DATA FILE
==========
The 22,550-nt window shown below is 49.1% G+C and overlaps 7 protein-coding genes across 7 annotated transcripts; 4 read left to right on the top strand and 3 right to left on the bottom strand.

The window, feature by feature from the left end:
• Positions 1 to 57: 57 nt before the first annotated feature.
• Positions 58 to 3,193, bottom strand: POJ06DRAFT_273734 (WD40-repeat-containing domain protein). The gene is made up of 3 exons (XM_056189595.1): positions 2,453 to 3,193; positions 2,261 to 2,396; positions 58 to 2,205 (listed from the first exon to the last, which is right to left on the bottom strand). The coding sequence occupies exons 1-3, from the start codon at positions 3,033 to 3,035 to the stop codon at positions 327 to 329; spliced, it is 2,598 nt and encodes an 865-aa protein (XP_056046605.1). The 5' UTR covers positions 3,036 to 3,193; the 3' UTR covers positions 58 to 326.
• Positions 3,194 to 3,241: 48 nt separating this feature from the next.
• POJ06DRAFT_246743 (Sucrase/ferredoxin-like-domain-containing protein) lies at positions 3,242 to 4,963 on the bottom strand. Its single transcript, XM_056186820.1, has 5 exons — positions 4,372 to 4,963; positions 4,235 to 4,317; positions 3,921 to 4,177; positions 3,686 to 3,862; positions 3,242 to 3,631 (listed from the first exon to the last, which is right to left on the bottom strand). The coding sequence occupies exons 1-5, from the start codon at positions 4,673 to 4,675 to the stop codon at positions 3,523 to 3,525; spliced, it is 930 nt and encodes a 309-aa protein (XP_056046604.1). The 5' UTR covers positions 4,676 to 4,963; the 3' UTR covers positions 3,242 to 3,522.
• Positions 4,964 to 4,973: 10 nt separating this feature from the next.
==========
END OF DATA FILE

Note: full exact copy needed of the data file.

The 22,550-nt window shown below is 49.1% G+C and overlaps 7 protein-coding genes across 7 annotated transcripts; 4 read left to right on the top strand and 3 right to left on the bottom strand.

The window, feature by feature from the left end:
• Positions 1 to 57: 57 nt before the first annotated feature.
• Positions 58 to 3,193, bottom strand: POJ06DRAFT_273734 (WD40-repeat-containing domain protein). The gene is made up of 3 exons (XM_056189595.1): positions 2,453 to 3,193; positions 2,261 to 2,396; positions 58 to 2,205 (listed from the first exon to the last, which is right to left on the bottom strand). The coding sequence occupies exons 1-3, from the start codon at positions 3,033 to 3,035 to the stop codon at positions 327 to 329; spliced, it is 2,598 nt and encodes an 865-aa protein (XP_056046605.1). The 5' UTR covers positions 3,036 to 3,193; the 3' UTR covers positions 58 to 326.
• Positions 3,194 to 3,241: 48 nt separating this feature from the next.
• POJ06DRAFT_246743 (Sucrase/ferredoxin-like-domain-containing protein) lies at positions 3,242 to 4,963 on the bottom strand. Its single transcript, XM_056186820.1, has 5 exons — positions 4,372 to 4,963; positions 4,235 to 4,317; positions 3,921 to 4,177; positions 3,686 to 3,862; positions 3,242 to 3,631 (listed from the first exon to the last, which is right to left on the bottom strand). The coding sequence occupies exons 1-5, from the start codon at positions 4,673 to 4,675 to the stop codon at positions 3,523 to 3,525; spliced, it is 930 nt and encodes a 309-aa protein (XP_056046604.1). The 5' UTR covers positions 4,676 to 4,963; the 3' UTR covers positions 3,242 to 3,522.
• Positions 4,964 to 4,973: 10 nt separating this feature from the next.